Originally published Dec. 30, 2010
A quarter century after he played there, Mario Monico, one of the program's "most prolific hitters," is still a record holder at the University of Hawaii, The Honolulu Star-Advertiser wrote in September 2010.
He has the school's highest batting average at .367, most total bases at 433 and most walks at 240, The Star-Advertiser wrote. He also had 10 RBIs in a single game in 1985, also still a record.
Though it might have been hyperbole, The Honolulu Star-Bulletin recalled in 1997 that Monico was so good he "could hit a ball bearing with a No. 2 pencil."
Given that start, Monico was selected in the 12th round of the 1985 draft by the Brewers. But, after six seasons as a professional, Monico's career ended, short of the majors.
Monico started his career with the Brewers in 1985 at single-A Beloit, hitting .284. He spent the next two seasons at single-A Stockton, hitting .315 and .293 respectively.
In April 1986, Monico hit a two-run single for Stockton. In June, he hit a three-run home run against Modesto, and off former University of Hawaii teammate Bruce Walton, The Modesto Bee wrote.
In August 1987, Monaco cleared the bases with a double. He also hit solo home run that game, capping off a 6-12 hitting run., The Bee wrote.
didn't make AA until 1988, at El Paso. There, he put up a stellar .342
average with a career-high eight home runs. In July 1988, The Milwaukee Journal attributed
Monico's success and other Brewers' prospects' success in El Paso to
the ballpark there. By that time, Monico was hitting .352 with 39 RBIs.
Monico continued his hitting in 1989 at El Paso, earning a promotion to AAA Denver. At Denver in 1989, Monico hit a cooler .266 in 72 games.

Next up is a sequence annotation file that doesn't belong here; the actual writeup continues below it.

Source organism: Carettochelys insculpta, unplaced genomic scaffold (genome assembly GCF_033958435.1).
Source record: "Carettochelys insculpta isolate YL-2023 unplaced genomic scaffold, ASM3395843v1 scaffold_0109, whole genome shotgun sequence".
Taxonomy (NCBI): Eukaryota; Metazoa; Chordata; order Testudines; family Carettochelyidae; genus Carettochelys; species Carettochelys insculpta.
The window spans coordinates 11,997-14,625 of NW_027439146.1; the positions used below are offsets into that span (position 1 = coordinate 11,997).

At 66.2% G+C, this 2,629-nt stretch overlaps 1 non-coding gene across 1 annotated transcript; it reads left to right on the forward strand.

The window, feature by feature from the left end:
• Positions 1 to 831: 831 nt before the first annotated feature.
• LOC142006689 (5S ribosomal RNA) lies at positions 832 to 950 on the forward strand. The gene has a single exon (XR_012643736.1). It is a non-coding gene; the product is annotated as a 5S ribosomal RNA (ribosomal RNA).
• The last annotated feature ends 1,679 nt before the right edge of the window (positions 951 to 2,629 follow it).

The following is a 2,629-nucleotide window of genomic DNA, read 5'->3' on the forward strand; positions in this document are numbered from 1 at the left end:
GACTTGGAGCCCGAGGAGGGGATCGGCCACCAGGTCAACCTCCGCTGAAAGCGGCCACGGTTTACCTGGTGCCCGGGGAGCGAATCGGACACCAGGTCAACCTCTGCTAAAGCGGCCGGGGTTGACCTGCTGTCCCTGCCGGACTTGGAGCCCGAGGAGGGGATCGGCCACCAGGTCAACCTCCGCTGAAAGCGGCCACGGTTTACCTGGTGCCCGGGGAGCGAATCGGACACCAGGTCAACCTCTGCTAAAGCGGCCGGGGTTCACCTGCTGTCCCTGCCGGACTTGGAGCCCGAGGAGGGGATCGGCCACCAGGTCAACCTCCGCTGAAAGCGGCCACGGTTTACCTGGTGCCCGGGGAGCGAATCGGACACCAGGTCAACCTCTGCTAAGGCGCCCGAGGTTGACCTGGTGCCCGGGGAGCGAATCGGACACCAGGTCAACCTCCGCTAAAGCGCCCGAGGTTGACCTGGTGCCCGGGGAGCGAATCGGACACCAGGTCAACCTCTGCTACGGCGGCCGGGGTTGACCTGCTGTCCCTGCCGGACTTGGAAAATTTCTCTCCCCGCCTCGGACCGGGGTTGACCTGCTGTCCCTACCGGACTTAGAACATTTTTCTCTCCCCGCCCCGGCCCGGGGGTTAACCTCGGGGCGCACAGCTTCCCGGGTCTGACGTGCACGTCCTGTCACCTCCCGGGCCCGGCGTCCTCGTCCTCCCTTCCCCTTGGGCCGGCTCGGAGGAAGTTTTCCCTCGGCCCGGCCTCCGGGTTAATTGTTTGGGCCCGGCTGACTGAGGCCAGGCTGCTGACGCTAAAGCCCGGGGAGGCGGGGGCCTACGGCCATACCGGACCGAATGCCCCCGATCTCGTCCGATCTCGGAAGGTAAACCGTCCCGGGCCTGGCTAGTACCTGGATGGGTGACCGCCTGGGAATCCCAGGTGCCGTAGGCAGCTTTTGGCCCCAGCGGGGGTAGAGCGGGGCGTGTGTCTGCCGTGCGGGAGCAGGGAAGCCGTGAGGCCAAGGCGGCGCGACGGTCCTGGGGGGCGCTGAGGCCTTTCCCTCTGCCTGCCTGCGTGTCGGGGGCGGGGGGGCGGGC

Monico remained at Denver for 1990, knocking in two runs
in an early April game. They were among 38 runs he knocked in that
year. He also hit .263, but that year turned out to be his last. He
didn't make the majors.
In 1997, The Star-Bulletin used
Monico as an example of a Hawaii-native who was good, but never got the
call. The paper was arguing for the Mets to bring up another native
Hawaiian, Benny Agbayani. Agbayani finally got called up the next season and played in parts of five.
Monico has since coached with the Hawaii Island Movers,
a team of collegiate baseball players, a job he continues in 2015. He is also now watching his son
Jordan Monico play ball, though mainly football. Jordan Monico plays on
the University of Hawaii football team, according to The Star-Advertiser.
Jordan told The Star-Advertiser
that his father "was supportive in everything I did and was there to
work with me, lifting weights, running, giving me pointers."